Even non-Buddhists are moved by visits to the monastery shrine room, which has been open to tourists on weekends since its altar pieces were installed in 1992.

"There are people who, through a previous karmic connection, upon seeing [the statues of] His Holiness and the Buddha, have a seed planted for them to go on the path of dharma," says Tom Schmidt, director of operations for KTD. "There are other people who may not necessarily have a connection, but seeing the shrine room opens in them a reverence and respect for Tibetan Buddhism, even if it is not their chosen path."

A Fountain of His Holiness Karmapa's Activity

 

The monastery is not completed, as the traditional sangha residence structure and courtyard have yet to be built. But Mr. Schmidt says the place still evokes a strong response in visitors. This happens, he says, because KTD is a container for the activity of His Holiness—both the 16th Karmapa and his reincarnation, the 17-year-old 17th Karmapa, who was born in Tibet and escaped to India in 2000.

"I think it opens people on some subtle level, because of the authenticness of the place," Mr. Schmidt says.

The monastery temple is not the only example of His Holiness' activity on the 23-acre site at KTD. Mr. Schmidt says the organization at KTD—housed in the monastery temple and guesthouse—has been a steady fountain of dharma activity since it was founded.

"In some ways, the place hasn't changed much since I came here in 1978," says Mr. Schmidt. "On the other hand, the activity here has never leveled off. It is still climbing. The monastery itself is still being completed, and we're getting ready for His Holiness [the 17th Karmapa] to return."

Because KTD is considered His Holiness's third most important seat—the first is his ancient home at Tolong Tsurphu Monastery near Lhasa in Tibet, and the second is Rumtek Monastery in Sikkim, northern India—great Kagyu masters make a point to visit it and give teachings there.

"As students of His Holiness, the great lamas teach here, not just for the benefit of sentient beings, but as service to their guru," Mr. Schmidt says. "The previous Jamgon Kongtrul Rinpoche taught here every year to fulfill His Holiness' wishes. I remember one year when we gave him an offering for teaching and he gave it back to us, saying, 'This is His Holiness' monastery, and because I am inseparable from His Holiness, this is my monastery, too.'"

 

KTD also is home to the Namse Bangdzo Bookstore, as well as the Karma Kagyu Institute, an educational program; Karma Thegsum Choyang Music, a recording project; and Karma Rinchen Tongdrol Video, which is making video teachings available to the public. The organization also is the center for website development. "In terms of technical development, KTD is already taking an important role in aiding His Holiness' activity in the world," Mr. Schmidt says.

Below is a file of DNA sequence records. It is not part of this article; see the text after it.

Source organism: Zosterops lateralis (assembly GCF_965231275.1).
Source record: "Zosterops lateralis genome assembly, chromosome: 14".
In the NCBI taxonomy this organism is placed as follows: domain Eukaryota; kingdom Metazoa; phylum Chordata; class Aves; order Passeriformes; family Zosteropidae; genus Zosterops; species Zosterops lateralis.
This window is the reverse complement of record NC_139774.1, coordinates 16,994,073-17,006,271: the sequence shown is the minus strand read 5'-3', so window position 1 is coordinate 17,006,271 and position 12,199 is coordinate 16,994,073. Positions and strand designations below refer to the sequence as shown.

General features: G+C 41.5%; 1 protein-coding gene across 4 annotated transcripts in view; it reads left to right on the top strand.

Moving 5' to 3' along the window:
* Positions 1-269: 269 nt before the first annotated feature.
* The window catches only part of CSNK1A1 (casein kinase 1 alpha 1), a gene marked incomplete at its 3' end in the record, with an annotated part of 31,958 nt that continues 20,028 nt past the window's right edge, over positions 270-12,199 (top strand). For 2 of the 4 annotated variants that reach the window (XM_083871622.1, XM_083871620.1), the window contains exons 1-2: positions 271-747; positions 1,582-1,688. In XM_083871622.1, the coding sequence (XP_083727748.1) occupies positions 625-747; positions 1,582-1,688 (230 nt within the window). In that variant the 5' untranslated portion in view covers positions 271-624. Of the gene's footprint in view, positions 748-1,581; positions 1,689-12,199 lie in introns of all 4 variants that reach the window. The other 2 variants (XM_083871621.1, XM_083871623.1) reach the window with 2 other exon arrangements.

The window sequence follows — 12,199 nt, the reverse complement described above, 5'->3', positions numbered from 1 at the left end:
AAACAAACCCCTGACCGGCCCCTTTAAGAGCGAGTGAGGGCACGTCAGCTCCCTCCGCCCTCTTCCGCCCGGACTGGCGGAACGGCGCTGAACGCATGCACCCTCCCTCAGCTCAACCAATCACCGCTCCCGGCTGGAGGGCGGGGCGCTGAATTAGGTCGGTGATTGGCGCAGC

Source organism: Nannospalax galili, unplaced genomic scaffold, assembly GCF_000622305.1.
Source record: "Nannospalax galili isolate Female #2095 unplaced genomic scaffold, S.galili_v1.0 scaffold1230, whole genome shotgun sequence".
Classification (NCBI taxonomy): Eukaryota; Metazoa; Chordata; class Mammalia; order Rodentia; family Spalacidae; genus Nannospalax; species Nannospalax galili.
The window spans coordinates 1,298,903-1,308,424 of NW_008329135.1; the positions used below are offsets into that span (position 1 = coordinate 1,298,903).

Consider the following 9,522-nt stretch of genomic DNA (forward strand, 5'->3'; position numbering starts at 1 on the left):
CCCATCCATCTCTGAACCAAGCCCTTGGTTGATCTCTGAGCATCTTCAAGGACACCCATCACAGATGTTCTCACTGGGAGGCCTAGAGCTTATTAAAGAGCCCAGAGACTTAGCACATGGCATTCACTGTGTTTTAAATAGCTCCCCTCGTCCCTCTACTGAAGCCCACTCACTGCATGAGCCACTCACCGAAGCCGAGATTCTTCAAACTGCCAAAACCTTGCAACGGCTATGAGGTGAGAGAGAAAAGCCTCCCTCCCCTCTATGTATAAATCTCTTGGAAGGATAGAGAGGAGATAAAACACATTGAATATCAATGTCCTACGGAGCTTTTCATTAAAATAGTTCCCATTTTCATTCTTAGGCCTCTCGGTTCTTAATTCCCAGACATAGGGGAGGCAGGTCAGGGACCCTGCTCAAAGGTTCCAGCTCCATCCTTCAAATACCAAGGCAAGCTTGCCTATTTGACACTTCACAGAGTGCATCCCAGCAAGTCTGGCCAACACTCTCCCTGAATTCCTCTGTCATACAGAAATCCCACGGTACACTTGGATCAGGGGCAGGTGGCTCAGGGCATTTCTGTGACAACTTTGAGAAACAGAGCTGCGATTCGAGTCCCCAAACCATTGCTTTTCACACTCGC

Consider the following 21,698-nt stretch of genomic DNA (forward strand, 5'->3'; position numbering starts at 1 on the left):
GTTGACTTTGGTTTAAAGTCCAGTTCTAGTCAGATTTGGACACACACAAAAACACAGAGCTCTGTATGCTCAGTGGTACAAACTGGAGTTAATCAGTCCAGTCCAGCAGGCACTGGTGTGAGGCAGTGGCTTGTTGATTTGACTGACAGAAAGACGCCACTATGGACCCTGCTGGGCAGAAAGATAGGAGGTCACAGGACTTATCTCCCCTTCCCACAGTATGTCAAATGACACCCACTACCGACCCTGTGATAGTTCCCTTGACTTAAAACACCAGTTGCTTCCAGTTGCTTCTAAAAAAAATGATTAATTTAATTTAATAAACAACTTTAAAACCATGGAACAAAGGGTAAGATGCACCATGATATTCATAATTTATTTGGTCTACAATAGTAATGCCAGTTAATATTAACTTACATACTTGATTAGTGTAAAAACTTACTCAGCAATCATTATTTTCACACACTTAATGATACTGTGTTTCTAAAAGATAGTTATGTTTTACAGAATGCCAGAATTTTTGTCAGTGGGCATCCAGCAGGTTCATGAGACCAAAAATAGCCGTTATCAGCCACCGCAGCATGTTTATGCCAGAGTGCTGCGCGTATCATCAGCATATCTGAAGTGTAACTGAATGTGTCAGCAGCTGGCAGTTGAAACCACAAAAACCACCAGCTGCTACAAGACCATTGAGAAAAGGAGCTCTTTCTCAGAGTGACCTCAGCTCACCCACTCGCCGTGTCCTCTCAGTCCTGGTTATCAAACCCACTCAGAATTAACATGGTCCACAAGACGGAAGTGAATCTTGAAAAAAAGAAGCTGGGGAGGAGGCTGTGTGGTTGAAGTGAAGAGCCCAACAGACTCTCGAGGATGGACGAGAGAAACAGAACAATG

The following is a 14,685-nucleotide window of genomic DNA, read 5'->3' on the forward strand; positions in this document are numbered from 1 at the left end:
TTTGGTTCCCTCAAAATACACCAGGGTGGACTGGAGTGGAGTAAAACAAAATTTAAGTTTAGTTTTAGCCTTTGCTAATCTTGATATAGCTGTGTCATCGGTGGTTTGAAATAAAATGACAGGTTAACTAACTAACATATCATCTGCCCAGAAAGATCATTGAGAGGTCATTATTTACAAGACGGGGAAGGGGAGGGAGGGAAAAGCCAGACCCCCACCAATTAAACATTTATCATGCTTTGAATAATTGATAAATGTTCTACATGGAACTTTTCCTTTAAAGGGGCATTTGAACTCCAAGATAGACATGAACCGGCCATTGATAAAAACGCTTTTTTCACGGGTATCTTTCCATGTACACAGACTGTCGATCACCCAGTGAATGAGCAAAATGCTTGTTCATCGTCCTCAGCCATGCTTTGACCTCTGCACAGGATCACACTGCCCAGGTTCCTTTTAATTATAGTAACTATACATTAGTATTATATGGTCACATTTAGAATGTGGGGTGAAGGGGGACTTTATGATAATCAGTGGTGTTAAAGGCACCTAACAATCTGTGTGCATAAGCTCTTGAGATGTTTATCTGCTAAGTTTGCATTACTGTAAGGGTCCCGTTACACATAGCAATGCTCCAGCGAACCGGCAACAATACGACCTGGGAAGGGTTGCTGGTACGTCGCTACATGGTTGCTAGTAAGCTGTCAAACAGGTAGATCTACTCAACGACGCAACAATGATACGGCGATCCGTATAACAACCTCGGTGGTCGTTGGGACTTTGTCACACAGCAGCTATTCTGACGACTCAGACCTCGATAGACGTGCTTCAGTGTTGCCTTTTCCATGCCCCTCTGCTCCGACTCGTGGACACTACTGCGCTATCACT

Waiting for a Universal Teacher

As Tibetan Buddhism enters the next phase in its transition from Asia to the West, the monastery at KTD will continue to be part of His Holiness' activities. Mr. Chonyi, who recently spent three months with His Holiness the 17th Karmapa in India, says that the young Karmapa already is having a powerful effect on people in India.

"Everywhere he goes, His Holiness is being sought out by pilgrims who seek his blessing," Mr. Chonyi says. "People from India, Nepal, Ladakh, even Mustang—all the countries of the Himalayan region—have come to see him. We hope to bring this same benefit to people all over the world."

Mr. Chonyi says KTD is waiting with anticipation for the Indian government to give His Holiness permission to travel abroad, at which time he plans to invite His Holiness to return to visit his monastery in America.

"His Holiness' activity here has been great, and we hope to enhance this activity by his arrival in America," Mr. Chonyi says. "He is a universal teacher, and should not be secluded in just one place. He has disciples all over the world, and his activity has pervaded every place where there is freedom of religion."

Even though there have been some challenging times in the development of His Holiness' seat in North America, Mr. Schmidt says he remains inspired by what's happened on the mountain in the Catskills.

"When the previous Kalu Rinpoche was here in 1982, he told us that working for and building the monastery was not like what Milarepa did—he said it was the same as what Milarepa did," Mr. Schmidt says.

Rinpoche went on to say that of course he was not a teacher like [Milarepa's master] Marpa, and that we were not students like Milarepa, but we were doing the same thing that Milarepa did," Mr. Schmidt says. "It was all Ngondro [preliminary practice] and purification for us."

That sentiment probably would be echoed down in the basement of the monastery, where cabinetmaker David Fischer carefully sands the Asian-carved snow lions on the throne and speaks with excited anticipation about the deep red paint and gold leaf what will adorn it.

And will his job be finished then?

"Not quite," he says, eyeing the throne.

Unless His Holiness has another method for ascending the throne, says Mr. Fischer, "he's going to need some stairs."